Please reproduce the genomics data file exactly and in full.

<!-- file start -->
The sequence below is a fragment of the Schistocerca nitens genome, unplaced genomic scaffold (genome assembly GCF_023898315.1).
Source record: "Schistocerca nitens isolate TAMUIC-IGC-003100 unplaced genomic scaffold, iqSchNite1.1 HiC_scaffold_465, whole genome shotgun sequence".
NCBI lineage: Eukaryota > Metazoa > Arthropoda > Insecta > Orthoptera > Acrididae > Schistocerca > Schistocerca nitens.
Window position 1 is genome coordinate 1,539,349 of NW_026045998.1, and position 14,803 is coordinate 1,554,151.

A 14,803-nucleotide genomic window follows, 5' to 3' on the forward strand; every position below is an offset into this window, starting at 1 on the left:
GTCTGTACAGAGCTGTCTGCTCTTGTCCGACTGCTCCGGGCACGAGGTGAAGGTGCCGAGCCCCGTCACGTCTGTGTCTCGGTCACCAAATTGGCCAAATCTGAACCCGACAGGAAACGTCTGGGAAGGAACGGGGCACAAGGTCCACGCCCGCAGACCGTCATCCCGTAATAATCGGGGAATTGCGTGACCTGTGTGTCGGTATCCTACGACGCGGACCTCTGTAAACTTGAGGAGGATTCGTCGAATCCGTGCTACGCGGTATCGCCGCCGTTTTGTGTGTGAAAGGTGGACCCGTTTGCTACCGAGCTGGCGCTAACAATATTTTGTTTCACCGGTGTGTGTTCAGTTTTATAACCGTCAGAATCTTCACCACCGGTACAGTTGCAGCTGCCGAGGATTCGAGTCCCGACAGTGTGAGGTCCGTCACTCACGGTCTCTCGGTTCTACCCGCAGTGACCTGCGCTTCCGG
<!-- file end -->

The sequence below is a fragment of the Schistocerca nitens genome, unplaced genomic scaffold (genome assembly GCF_023898315.1).
Source record: "Schistocerca nitens isolate TAMUIC-IGC-003100 unplaced genomic scaffold, iqSchNite1.1 HiC_scaffold_465, whole genome shotgun sequence".
NCBI lineage: Eukaryota > Metazoa > Arthropoda > Insecta > Orthoptera > Acrididae > Schistocerca > Schistocerca nitens.
Window position 1 is genome coordinate 1,539,349 of NW_026045998.1, and position 14,803 is coordinate 1,554,151.

A 14,803-nucleotide genomic window follows, 5' to 3' on the forward strand; every position below is an offset into this window, starting at 1 on the left:
GTCTGTACAGAGCTGTCTGCTCTTGTCCGACTGCTCCGGGCACGAGGTGAAGGTGCCGAGCCCCGTCACGTCTGTGTCTCGGTCACCAAATTGGCCAAATCTGAACCCGACAGGAAACGTCTGGGAAGGAACGGGGCACAAGGTCCACGCCCGCAGACCGTCATCCCGTAATAATCGGGGAATTGCGTGACCTGTGTGTCGGTATCCTACGACGCGGACCTCTGTAAACTTGAGGAGGATTCGTCGAATCCGTGCTACGCGGTATCGCCGCCGTTTTGTGTGTGAAAGGTGGACCCGTTTGCTACCGAGCTGGCGCTAACAATATTTTGTTTCACCGGTGTGTGTTCAGTTTTATAACCGTCAGAATCTTCACCACCGGTACAGTTGCAGCTGCCGAGGATTCGAGTCCCGACAGTGTGAGGTCCGTCACTCACGGTCTCTCGGTTCTACCCGCAGTGACCTGCGCTTCCGG